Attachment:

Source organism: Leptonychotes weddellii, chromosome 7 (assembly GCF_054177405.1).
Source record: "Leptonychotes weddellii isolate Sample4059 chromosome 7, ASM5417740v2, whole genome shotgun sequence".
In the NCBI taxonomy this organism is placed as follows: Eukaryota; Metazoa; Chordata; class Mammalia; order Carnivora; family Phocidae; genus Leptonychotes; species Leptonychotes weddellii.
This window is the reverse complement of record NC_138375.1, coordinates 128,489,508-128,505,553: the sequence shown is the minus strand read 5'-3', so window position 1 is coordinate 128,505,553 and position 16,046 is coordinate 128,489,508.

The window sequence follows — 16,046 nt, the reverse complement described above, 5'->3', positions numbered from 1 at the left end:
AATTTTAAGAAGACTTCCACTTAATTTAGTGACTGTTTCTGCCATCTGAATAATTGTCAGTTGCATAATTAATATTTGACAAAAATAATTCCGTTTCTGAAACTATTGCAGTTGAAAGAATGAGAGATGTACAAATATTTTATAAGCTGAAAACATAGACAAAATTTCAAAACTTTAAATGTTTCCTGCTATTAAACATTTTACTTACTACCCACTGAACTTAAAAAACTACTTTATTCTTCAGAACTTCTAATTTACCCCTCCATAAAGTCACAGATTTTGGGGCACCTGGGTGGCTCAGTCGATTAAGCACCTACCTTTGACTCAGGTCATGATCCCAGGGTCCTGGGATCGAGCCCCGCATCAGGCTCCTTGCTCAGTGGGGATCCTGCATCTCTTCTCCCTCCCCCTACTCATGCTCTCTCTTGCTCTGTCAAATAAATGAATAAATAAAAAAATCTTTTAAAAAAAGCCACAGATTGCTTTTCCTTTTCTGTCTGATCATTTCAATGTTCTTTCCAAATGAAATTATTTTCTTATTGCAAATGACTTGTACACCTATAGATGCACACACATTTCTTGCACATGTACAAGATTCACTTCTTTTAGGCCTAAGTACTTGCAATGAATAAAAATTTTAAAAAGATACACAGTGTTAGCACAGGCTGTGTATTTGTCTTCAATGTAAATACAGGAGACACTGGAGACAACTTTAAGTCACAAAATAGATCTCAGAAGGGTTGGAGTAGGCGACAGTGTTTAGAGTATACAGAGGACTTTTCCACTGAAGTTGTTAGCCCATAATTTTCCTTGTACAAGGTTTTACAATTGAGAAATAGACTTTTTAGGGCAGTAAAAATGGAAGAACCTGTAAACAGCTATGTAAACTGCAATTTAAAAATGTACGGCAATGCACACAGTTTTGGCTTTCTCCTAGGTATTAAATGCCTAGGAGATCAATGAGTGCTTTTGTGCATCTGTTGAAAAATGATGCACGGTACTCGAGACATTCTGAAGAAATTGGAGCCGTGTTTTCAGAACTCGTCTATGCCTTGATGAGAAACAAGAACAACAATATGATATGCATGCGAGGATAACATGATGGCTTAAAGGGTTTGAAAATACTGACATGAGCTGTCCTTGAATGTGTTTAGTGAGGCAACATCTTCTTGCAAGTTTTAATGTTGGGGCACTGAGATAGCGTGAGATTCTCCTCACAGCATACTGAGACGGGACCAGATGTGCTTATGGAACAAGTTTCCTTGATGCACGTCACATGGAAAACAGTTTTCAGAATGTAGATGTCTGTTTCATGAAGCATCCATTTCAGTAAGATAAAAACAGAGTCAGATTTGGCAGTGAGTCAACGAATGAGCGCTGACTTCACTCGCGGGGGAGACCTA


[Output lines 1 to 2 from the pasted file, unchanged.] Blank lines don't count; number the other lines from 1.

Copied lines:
Source organism: Leptonychotes weddellii, chromosome 7 (assembly GCF_054177405.1).
Source record: "Leptonychotes weddellii isolate Sample4059 chromosome 7, ASM5417740v2, whole genome shotgun sequence".